Managing Burnout

Burn out has grown so much so that it is now officially recognized problem by the world health organization.

The problem comes with real costs:

“When Stanford researchers looked into how workplace stress affects health costs and mortality in the United States, they found that it led to spending of nearly $190 billion — roughly 8% of national healthcare outlays — and nearly 120,000 deaths each year.”

These numbers are staggering and with a problem this big, it can become difficult for leaders to know where to start in addressing. So, where to begin?

A survey of 7,500 full-time employees by Gallup found the top five reasons for burnout are:

  1. Unfair treatment at work

  2. Unmanageable workload

  3. Lack of role clarity

  4. Lack of communication and support from their manager

  5. Unreasonable time pressure

The reasons for burnout give clues for leaders looking to solve the problem. If we break down each category a plan for managing burnout emerges:

Unfair treatment at work - Remember to be human centric in your approach. Take the time to intentionally check in with your people. Express gratitude for performance, offer the space for feedback and ask explicitly the question "how can I improve your day to day work experience?" Listen intently. Simply showing care has tremendous ROI.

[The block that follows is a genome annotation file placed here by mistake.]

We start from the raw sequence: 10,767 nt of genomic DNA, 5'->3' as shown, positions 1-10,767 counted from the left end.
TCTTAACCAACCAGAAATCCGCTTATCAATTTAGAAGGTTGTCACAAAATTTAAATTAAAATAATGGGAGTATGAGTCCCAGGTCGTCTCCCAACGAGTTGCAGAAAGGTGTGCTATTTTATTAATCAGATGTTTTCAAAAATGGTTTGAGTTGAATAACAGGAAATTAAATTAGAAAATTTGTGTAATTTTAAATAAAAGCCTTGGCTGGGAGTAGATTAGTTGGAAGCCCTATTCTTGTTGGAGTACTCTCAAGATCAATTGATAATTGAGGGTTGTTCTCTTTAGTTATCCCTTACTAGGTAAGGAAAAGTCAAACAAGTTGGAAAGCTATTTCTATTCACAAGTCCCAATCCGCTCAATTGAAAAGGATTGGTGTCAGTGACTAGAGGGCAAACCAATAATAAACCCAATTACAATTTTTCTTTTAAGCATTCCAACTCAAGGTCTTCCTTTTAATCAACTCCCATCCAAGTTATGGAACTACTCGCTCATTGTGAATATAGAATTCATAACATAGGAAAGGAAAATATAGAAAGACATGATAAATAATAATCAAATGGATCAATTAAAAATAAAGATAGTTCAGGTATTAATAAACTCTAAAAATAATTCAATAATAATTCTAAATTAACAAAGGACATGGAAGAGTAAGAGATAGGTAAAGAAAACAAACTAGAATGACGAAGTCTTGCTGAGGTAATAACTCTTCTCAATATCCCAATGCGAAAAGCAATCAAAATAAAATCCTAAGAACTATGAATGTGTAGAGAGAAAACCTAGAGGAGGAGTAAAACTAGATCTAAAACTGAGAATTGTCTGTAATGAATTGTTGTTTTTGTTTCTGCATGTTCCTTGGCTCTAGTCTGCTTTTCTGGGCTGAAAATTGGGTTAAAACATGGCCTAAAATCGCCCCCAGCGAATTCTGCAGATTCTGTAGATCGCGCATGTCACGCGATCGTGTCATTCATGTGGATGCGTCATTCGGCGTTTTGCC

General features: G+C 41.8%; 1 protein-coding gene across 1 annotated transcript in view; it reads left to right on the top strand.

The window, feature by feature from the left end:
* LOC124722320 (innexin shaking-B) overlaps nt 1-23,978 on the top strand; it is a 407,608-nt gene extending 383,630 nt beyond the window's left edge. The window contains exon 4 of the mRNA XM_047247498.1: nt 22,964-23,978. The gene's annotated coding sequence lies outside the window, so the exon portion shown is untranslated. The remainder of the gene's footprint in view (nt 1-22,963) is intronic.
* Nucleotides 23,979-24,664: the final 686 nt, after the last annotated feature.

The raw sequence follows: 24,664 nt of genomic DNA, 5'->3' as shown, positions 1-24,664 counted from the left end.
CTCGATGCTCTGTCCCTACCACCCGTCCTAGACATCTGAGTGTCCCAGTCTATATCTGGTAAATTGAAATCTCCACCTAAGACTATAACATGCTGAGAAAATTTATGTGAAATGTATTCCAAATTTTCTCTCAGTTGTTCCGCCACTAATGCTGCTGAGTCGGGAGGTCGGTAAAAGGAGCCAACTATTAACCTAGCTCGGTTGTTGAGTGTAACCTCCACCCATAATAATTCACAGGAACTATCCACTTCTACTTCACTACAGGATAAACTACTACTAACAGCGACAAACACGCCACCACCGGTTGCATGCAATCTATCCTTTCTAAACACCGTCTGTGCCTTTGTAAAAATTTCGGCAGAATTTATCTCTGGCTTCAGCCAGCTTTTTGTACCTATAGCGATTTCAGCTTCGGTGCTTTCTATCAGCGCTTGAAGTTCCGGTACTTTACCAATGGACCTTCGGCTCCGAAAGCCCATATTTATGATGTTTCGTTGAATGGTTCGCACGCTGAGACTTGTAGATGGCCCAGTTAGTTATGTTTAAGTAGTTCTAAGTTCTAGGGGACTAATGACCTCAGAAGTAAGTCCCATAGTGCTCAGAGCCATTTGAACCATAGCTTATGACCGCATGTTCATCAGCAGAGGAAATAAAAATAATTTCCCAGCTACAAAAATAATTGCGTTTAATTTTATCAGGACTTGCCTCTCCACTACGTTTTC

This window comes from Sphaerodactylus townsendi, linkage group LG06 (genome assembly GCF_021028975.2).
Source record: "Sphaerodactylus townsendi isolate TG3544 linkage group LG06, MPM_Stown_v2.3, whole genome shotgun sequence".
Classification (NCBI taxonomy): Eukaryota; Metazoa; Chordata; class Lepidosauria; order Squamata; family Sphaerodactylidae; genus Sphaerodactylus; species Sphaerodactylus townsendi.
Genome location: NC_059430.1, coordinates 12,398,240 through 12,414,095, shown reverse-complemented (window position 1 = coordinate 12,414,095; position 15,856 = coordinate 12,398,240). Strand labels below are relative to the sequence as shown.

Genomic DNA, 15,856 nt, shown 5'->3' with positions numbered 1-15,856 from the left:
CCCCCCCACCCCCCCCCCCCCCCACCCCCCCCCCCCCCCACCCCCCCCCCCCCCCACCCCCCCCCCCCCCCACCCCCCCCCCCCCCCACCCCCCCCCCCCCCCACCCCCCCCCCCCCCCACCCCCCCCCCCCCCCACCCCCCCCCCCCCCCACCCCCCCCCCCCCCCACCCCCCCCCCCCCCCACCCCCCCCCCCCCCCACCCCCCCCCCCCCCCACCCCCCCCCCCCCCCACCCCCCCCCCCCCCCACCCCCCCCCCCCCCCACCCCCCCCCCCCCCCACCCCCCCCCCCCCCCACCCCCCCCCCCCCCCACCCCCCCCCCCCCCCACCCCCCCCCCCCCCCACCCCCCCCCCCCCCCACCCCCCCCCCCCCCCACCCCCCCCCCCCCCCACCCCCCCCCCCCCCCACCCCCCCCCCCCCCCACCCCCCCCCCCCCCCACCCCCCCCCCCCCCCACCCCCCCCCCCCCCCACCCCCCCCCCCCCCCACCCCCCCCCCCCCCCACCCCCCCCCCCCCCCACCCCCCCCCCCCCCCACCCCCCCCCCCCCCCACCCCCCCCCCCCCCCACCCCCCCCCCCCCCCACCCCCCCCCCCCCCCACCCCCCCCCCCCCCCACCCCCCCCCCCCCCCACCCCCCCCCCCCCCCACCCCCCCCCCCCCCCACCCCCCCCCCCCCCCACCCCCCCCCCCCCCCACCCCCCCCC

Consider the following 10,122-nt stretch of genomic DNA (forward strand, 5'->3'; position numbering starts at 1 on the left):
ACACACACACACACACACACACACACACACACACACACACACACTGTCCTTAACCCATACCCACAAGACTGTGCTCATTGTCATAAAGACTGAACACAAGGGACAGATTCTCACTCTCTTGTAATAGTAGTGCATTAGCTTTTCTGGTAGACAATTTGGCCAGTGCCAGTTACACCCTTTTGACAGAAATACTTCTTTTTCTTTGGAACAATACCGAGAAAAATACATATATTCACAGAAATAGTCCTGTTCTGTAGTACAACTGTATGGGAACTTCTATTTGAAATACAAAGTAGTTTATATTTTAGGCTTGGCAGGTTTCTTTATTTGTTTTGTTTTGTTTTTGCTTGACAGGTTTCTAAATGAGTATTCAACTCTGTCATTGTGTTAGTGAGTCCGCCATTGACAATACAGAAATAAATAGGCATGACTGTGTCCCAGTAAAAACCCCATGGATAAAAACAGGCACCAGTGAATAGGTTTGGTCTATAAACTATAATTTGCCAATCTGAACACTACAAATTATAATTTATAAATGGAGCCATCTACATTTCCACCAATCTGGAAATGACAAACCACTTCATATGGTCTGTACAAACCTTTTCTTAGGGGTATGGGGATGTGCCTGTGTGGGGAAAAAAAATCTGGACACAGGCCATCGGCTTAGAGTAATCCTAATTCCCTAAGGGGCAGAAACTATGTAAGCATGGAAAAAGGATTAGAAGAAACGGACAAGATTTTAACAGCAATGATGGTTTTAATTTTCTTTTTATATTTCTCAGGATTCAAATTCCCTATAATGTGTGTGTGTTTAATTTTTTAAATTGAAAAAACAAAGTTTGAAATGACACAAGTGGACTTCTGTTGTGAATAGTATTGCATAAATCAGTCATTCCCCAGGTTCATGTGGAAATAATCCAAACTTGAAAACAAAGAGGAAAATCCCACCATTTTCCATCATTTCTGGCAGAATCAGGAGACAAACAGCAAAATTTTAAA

Unmanageable workload - Understand and proactively manage workload of your people. Unmanageable workload is often not intentional, but rather results from a disconnect of what it will take to achieve role tasks and what is on a person's plate. Combat this by connecting directly with your people, taking extra time to understand what your people are working on and what it will take from them to be successful. Help them eliminate non mission critical tasks, break down long term outcomes with project management and adjust workload accordingly.

Lack of role clarity - Clearly define success for the role, communicate it and record it in writing. Ask and answer the question “what does success look like for this role?” be specific, define metrics and benchmarks, communicate it to your team and offer space for questions and feedback. Time spent upfront ensuring role clarity will prevent costly time wasted and burn out later.

Lack of communication and support from their manager - Set up regular cadences and touch points. This has become even more critical in our new virtual world void of hallway conversations and coffee chats. Set both regular meeting cadences and proactively check in as well as clearly communicate how best your people can ask you questions and get feedback. Use the questions: "What is going well? What are your top challenges? How can I support you?"

Unreasonable time pressure - Remember the R and the T in the SMART goal framework. (more on successful goal setting here.). Whenever possible make sure that your people's deadlines are reasonably time bound. Co-create deadlines with your people that create urgency while also inspiring confidence in completion. Mutually record buy off.

Retention and success of people is critical to the success of any organization. While employee burnout is a huge threat to these pillars, intentional people management based on the top 5 reasons for burnout can combat work related stress and lead to a better environment for all people within an organization.

For more information on how coaching can help prevent burnout, schedule 15 minutes with Jake here.

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